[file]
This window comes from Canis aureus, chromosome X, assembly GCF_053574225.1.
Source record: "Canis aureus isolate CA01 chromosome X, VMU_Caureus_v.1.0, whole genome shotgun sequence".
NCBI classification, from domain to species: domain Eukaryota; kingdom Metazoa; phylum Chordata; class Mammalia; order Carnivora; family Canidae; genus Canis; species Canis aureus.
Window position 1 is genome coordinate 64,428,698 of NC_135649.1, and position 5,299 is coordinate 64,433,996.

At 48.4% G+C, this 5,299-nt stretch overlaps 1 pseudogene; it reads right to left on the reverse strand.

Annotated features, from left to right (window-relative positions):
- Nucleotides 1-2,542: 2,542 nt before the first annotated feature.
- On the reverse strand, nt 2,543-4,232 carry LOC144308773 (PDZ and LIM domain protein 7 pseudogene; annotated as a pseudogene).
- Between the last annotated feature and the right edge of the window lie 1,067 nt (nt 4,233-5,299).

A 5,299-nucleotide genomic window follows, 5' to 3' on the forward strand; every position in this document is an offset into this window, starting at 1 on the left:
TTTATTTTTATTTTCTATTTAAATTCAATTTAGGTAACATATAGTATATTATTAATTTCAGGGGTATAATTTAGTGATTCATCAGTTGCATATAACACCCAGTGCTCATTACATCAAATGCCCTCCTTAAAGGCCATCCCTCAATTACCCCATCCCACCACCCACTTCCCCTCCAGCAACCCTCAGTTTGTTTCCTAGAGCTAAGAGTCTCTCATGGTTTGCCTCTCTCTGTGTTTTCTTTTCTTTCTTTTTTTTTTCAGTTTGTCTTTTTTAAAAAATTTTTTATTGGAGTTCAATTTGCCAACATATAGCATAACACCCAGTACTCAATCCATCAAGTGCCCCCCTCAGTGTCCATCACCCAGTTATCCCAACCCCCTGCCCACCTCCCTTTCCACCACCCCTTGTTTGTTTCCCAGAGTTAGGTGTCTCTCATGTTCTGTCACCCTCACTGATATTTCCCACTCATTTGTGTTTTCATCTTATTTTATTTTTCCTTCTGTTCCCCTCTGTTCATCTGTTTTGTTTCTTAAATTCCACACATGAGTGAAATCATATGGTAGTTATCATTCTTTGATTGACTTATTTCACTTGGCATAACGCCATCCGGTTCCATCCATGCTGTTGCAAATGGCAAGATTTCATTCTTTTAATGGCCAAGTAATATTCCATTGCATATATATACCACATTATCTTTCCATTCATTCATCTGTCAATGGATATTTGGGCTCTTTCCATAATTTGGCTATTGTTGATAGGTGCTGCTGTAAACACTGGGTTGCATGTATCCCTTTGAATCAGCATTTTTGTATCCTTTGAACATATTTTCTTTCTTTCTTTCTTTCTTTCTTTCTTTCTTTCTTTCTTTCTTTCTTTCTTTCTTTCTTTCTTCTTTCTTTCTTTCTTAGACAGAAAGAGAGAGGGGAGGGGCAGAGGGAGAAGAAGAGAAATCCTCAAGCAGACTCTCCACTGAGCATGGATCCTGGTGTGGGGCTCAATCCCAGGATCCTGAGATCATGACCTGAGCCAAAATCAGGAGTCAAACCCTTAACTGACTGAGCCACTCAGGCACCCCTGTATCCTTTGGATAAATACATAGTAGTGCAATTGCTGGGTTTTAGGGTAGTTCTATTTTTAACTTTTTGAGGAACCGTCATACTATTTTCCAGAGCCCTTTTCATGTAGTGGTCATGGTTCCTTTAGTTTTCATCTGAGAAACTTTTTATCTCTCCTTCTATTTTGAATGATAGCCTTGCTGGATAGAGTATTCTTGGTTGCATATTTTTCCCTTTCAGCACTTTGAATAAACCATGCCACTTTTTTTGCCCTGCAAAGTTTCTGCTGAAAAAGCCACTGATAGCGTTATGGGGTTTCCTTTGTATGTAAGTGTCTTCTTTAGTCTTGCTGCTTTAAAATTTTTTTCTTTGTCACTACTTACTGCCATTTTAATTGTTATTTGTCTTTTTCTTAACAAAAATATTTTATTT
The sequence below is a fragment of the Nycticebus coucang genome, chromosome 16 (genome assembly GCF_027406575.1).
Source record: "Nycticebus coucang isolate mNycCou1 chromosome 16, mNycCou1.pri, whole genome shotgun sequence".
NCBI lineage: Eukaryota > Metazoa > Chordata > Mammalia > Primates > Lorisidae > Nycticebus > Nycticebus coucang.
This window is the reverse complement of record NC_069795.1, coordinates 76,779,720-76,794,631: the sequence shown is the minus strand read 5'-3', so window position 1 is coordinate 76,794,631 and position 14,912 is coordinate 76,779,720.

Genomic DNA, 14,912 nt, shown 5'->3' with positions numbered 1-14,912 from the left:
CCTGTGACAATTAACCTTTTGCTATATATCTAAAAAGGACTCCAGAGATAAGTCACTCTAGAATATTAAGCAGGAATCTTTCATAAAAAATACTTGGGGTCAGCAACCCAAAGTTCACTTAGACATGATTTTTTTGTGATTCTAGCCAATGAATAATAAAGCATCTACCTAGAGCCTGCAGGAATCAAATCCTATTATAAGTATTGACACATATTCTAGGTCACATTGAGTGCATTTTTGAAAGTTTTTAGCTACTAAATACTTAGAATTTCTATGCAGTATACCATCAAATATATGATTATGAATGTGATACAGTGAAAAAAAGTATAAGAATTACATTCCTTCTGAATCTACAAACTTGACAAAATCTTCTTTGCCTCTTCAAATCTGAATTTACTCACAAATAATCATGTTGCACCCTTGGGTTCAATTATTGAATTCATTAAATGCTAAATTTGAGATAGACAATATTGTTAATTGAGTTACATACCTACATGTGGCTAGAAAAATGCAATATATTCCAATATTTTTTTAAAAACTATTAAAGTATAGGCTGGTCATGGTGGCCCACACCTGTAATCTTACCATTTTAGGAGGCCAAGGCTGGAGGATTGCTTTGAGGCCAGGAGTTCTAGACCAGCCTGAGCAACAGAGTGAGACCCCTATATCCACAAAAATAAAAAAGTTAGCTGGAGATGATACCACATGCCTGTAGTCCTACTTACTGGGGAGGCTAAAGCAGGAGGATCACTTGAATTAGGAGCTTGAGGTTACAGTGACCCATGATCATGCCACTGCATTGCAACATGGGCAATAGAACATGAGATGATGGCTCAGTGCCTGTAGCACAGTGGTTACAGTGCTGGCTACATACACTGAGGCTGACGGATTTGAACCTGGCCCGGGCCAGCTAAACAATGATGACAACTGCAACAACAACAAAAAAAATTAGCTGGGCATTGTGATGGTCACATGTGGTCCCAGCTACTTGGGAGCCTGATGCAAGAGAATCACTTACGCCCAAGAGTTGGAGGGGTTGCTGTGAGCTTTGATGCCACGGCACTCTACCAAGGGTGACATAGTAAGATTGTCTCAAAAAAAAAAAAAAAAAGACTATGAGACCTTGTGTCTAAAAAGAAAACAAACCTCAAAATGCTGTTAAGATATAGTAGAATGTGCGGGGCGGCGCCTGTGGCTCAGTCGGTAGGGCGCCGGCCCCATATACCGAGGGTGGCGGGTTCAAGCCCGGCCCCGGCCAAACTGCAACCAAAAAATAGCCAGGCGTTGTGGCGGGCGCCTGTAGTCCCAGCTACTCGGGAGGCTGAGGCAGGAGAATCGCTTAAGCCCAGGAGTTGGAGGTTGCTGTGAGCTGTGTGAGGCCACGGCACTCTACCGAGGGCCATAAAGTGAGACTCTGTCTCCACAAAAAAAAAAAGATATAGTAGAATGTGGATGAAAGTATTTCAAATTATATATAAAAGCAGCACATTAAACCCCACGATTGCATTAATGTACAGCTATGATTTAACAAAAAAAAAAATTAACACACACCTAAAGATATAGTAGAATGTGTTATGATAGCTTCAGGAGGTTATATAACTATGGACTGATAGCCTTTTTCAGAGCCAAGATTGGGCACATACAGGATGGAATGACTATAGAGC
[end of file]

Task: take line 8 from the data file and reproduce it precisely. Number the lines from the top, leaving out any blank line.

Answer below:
- On the reverse strand, nt 2,543-4,232 carry LOC144308773 (PDZ and LIM domain protein 7 pseudogene; annotated as a pseudogene).